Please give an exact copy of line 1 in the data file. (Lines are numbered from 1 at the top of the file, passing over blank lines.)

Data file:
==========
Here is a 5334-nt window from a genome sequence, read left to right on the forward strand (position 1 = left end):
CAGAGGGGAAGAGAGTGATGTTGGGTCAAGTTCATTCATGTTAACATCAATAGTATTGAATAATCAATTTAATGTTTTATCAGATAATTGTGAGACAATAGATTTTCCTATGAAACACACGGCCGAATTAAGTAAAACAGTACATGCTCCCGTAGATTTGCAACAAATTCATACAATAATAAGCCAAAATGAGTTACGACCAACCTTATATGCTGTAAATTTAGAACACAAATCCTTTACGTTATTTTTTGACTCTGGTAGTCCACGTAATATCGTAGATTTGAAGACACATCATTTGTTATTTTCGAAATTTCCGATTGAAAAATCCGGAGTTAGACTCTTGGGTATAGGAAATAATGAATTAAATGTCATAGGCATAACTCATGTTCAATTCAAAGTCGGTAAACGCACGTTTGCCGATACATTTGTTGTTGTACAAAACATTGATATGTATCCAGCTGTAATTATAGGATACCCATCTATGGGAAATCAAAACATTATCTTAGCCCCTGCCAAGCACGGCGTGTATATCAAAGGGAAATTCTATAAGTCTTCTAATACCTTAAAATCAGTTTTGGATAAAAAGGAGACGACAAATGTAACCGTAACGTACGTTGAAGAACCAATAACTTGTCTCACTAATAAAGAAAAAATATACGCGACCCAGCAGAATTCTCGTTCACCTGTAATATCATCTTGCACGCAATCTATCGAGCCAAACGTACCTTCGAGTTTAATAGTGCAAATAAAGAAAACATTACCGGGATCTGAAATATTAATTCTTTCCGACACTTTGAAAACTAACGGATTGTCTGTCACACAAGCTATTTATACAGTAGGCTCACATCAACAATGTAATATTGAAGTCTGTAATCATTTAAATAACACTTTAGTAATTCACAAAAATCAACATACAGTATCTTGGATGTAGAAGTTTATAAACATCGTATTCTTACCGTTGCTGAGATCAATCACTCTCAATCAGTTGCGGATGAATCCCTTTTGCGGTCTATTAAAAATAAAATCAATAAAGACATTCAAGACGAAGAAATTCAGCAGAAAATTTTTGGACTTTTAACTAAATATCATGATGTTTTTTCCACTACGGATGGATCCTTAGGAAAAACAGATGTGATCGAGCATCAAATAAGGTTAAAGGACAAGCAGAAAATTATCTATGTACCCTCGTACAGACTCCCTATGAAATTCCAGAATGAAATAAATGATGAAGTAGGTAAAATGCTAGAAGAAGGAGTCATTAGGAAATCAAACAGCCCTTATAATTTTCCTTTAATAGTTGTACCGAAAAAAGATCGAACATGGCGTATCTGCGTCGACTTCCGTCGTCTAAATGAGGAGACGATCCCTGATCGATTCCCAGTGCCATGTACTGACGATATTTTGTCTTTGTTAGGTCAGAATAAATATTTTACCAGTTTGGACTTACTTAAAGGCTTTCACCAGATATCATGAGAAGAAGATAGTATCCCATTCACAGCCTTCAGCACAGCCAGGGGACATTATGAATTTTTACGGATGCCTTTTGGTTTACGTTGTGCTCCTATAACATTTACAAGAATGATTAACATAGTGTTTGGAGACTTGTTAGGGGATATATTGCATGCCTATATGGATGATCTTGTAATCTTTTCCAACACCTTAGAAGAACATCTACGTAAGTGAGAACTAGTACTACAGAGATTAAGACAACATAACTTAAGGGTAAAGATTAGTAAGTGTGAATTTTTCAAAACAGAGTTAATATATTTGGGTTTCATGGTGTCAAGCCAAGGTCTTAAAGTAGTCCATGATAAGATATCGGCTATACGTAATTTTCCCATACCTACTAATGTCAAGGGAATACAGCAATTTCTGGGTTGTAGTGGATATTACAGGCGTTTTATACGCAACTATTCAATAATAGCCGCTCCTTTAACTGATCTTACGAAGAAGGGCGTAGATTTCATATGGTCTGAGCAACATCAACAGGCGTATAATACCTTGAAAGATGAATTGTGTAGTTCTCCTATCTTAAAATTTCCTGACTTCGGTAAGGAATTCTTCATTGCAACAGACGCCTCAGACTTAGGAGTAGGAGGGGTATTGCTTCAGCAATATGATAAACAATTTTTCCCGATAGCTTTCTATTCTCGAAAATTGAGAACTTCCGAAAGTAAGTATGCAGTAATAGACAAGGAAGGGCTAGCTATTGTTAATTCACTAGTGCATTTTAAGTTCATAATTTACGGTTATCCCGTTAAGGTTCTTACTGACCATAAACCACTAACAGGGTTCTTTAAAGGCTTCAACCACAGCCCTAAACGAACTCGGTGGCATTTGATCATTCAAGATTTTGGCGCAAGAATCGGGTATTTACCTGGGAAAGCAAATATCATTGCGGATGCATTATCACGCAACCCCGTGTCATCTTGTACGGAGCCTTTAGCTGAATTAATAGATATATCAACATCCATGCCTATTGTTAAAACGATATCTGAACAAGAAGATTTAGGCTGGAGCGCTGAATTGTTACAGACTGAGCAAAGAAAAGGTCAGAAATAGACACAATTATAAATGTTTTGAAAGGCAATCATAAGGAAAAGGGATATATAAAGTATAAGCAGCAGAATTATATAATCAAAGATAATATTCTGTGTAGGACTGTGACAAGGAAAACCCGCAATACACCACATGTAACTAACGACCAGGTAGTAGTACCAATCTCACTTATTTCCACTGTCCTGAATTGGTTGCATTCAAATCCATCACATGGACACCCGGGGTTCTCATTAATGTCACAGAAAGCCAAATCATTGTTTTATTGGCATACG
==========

Here is a 5334-nt window from a genome sequence, read left to right on the forward strand (position 1 = left end):